Vertex Pharmaceuticals Incorporated announced that the U.S. FDA has approved KALYDECO® (ivacaftor) for use in more than 600 people with CF ages 2 and older who have one of five residual function mutations that result in a splicing defect in the cystic fibrosis transmembrane conductance regulator (CFTR) gene.
This approval was based on Phase 3 clinical data for KALYDECO in these mutations and follows the FDA's approval of KALYDECO in May 2017 for 23 other residual function mutations, which was based on analyses of in vitro data. Both approvals are supported by more than five years of real-world clinical experience that demonstrate KALYDECO's established safety and efficacy profile. Based on today's approval, Vertex increased its guidance for 2017 KALYDECO product revenues to a range of $770 million to $800 million. Vertex's guidance range for total CF product revenues in 2017 is now $1.87 billion to $2.1 billion, including ORKAMBI guidance of $1.1 billion - $1.3 billion.
"In the five years since KALYDECO became the first approved medicine to treat the underlying cause of cystic fibrosis, we have been relentless in our efforts to bring this important medicine to all who may benefit," said Jeffrey Chodakewitz, M.D., Executive Vice President and Chief Medical Officer at Vertex. "We will continue to pursue this goal until all people with CF have a medicine that treats their form of this serious and life-shortening disease."
CF is caused by defective or missing cystic fibrosis transmembrane conductance regulator (CFTR) proteins resulting from mutations in the CFTR gene. The defective or missing proteins result in poor flow of salt (sodium and chloride) and water into or out of cells in a number of organs, including the lungs. The five mutations covered under today's approval (2789+5G— > A, 3272-26A— > G, 3849+10kbC— > T, 711+3A— > G, and E831X) cause CF and result in a moderate loss of chloride transport. People who have these mutations generally experience progressive lung function decline and other complications of the disease. All five of these mutations were evaluated as part of the previously disclosed Phase 3 EXPAND study in which the KALYDECO monotherapy arm met its primary efficacy endpoint and was generally well tolerated.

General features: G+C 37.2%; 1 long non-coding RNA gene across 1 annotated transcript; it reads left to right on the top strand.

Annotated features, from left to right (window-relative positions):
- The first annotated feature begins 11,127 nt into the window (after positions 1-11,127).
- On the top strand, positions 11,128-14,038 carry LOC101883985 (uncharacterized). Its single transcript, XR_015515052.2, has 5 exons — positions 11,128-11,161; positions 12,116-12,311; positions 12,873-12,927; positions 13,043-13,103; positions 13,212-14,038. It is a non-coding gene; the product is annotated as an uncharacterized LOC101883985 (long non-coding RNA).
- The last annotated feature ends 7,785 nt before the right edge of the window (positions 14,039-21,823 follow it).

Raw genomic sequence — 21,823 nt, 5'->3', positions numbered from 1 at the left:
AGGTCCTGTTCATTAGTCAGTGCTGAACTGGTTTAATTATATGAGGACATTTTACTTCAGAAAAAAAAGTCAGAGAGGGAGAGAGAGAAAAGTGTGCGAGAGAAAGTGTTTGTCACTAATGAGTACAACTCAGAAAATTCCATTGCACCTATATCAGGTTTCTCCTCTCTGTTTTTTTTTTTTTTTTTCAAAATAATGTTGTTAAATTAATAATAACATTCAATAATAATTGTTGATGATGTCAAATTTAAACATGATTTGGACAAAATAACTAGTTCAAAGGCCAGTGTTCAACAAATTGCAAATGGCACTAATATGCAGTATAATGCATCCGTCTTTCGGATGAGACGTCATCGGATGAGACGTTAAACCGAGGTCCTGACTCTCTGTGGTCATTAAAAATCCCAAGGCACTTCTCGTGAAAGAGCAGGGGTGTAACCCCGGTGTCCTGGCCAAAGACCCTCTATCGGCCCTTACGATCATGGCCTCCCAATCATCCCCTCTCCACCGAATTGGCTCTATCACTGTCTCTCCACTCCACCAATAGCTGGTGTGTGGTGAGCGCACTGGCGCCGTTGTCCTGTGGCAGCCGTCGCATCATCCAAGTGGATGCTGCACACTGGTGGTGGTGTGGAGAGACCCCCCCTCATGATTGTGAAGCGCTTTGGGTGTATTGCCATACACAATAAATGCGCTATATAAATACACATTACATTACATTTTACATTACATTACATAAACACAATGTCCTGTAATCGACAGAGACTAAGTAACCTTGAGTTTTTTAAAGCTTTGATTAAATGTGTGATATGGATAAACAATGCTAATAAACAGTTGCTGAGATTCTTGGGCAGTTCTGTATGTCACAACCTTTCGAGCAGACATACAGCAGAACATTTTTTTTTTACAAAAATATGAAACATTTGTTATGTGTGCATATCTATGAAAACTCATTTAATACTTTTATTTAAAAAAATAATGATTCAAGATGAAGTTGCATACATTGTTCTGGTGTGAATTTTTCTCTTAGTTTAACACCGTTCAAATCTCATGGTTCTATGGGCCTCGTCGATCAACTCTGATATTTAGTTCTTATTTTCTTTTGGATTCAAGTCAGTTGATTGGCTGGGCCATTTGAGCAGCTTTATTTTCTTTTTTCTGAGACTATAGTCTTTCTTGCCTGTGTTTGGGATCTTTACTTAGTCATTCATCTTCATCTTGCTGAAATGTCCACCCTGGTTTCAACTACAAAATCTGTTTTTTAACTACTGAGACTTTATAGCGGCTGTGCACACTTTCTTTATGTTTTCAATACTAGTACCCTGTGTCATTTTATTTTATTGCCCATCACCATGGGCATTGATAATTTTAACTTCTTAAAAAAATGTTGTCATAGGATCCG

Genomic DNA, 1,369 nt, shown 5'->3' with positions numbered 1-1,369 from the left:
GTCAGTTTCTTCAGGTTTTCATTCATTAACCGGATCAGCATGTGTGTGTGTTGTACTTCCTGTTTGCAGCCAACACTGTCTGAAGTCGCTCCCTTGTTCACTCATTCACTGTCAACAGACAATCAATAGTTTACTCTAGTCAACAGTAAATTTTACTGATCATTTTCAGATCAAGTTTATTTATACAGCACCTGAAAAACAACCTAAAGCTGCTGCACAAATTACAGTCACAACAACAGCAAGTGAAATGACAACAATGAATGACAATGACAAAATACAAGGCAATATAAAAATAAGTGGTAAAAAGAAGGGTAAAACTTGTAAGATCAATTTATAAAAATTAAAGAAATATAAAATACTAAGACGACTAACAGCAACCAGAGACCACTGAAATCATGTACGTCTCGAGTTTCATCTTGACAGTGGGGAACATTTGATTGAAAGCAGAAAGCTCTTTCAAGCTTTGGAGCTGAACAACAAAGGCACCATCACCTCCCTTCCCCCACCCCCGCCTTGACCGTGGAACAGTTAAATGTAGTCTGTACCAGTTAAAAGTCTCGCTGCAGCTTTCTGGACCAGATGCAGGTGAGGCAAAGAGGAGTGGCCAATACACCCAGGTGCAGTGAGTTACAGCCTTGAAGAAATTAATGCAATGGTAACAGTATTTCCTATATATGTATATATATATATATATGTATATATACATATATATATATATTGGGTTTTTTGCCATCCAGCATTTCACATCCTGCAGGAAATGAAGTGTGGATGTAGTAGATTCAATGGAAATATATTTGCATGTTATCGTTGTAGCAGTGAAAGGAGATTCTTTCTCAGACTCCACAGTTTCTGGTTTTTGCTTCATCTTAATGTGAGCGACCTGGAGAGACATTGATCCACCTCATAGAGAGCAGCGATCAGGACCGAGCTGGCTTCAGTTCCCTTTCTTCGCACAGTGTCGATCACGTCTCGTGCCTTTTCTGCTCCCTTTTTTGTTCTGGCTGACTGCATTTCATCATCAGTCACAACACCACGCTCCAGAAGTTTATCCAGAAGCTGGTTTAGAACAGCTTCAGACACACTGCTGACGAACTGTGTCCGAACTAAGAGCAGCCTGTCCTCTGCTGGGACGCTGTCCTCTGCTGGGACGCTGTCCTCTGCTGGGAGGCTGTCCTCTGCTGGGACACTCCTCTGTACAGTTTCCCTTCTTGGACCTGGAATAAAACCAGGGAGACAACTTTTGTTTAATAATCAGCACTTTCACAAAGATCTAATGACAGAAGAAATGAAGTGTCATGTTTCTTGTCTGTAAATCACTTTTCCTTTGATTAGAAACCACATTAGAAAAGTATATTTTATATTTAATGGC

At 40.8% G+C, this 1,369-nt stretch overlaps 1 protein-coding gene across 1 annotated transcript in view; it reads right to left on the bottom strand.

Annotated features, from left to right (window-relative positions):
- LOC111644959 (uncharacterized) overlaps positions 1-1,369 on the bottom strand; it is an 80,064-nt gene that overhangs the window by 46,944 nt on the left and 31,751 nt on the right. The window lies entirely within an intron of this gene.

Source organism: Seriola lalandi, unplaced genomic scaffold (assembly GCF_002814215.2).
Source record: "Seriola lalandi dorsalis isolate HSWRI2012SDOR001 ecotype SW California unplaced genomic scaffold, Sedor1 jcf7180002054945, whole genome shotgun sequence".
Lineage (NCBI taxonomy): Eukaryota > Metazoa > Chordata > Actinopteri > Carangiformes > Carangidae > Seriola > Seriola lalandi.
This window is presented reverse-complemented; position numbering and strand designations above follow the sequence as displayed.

KALYDECO is now approved in the U.S. to treat people with CF ages 2 and older who have one of 38 ivacaftor-responsive mutations in the CFTR gene.
About Cystic Fibrosis
Cystic fibrosis is a rare, life-threatening genetic disease affecting approximately 75,000 people in North America, Europe and Australia.
CF is caused by a defective or missing CFTR protein resulting from mutations in the CFTR gene. Children must inherit two defective CFTR genes — one from each parent — to have CF. There are approximately 2,000 known mutations in the CFTR gene. Some of these mutations, which can be determined by a genetic test, lead to CF by creating defective or too few CFTR proteins at the cell surface. The defective or missing CFTR protein results in poor flow of salt and water into or out of the cell in a number of organs, including the lungs. This leads to the buildup of abnormally thick, sticky mucus that can cause chronic lung infections and progressive lung damage in many patients that eventually leads to death. The median predicted age of survival for a person born today with CF is 41 years, but currently the median age of death is 29 years.
Vertex is a global biotechnology company that invests in scientific innovation to create transformative medicines for people with serious and life-threatening diseases. In addition to clinical development programs in CF, Vertex has more than a dozen ongoing research programs focused on the underlying mechanisms of other serious diseases.Founded in 1989 in Cambridge, Mass., Vertex's headquarters is now located in Boston's Innovation District. Today, the company has research and development sites and commercial offices in the United States, Europe, Canada and Australia. Vertex is consistently recognized as one of the industry's top places to work, including being named to Science magazine's Top Employers in the life sciences ranking for seven years in a row. For additional information and the latest updates from the company, please visit www.vrtx.com